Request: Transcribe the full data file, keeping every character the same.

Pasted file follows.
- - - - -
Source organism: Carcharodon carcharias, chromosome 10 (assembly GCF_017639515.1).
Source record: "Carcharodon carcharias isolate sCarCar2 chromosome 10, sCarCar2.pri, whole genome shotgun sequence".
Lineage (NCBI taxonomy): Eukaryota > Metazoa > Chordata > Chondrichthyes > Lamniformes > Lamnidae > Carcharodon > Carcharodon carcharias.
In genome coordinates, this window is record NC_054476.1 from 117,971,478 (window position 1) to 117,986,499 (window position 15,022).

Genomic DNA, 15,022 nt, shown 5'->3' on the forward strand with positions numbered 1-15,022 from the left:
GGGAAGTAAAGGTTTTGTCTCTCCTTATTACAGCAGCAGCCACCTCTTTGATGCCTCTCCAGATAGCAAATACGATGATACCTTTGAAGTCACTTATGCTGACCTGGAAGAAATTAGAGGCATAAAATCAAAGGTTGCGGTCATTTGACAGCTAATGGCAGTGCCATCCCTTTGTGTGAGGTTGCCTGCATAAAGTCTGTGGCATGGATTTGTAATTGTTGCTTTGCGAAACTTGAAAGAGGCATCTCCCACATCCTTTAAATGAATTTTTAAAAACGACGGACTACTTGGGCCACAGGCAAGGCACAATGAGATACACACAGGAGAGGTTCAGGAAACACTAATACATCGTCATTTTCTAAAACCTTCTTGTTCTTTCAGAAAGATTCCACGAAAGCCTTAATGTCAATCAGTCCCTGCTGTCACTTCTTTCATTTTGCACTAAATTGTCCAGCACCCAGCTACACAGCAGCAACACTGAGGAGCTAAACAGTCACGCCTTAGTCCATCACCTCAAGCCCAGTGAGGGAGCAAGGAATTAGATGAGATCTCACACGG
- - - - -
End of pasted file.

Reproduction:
Source organism: Carcharodon carcharias, chromosome 10 (assembly GCF_017639515.1).
Source record: "Carcharodon carcharias isolate sCarCar2 chromosome 10, sCarCar2.pri, whole genome shotgun sequence".
Lineage (NCBI taxonomy): Eukaryota > Metazoa > Chordata > Chondrichthyes > Lamniformes > Lamnidae > Carcharodon > Carcharodon carcharias.
In genome coordinates, this window is record NC_054476.1 from 117,971,478 (window position 1) to 117,986,499 (window position 15,022).

Genomic DNA, 15,022 nt, shown 5'->3' on the forward strand with positions numbered 1-15,022 from the left:
GGGAAGTAAAGGTTTTGTCTCTCCTTATTACAGCAGCAGCCACCTCTTTGATGCCTCTCCAGATAGCAAATACGATGATACCTTTGAAGTCACTTATGCTGACCTGGAAGAAATTAGAGGCATAAAATCAAAGGTTGCGGTCATTTGACAGCTAATGGCAGTGCCATCCCTTTGTGTGAGGTTGCCTGCATAAAGTCTGTGGCATGGATTTGTAATTGTTGCTTTGCGAAACTTGAAAGAGGCATCTCCCACATCCTTTAAATGAATTTTTAAAAACGACGGACTACTTGGGCCACAGGCAAGGCACAATGAGATACACACAGGAGAGGTTCAGGAAACACTAATACATCGTCATTTTCTAAAACCTTCTTGTTCTTTCAGAAAGATTCCACGAAAGCCTTAATGTCAATCAGTCCCTGCTGTCACTTCTTTCATTTTGCACTAAATTGTCCAGCACCCAGCTACACAGCAGCAACACTGAGGAGCTAAACAGTCACGCCTTAGTCCATCACCTCAAGCCCAGTGAGGGAGCAAGGAATTAGATGAGATCTCACACGG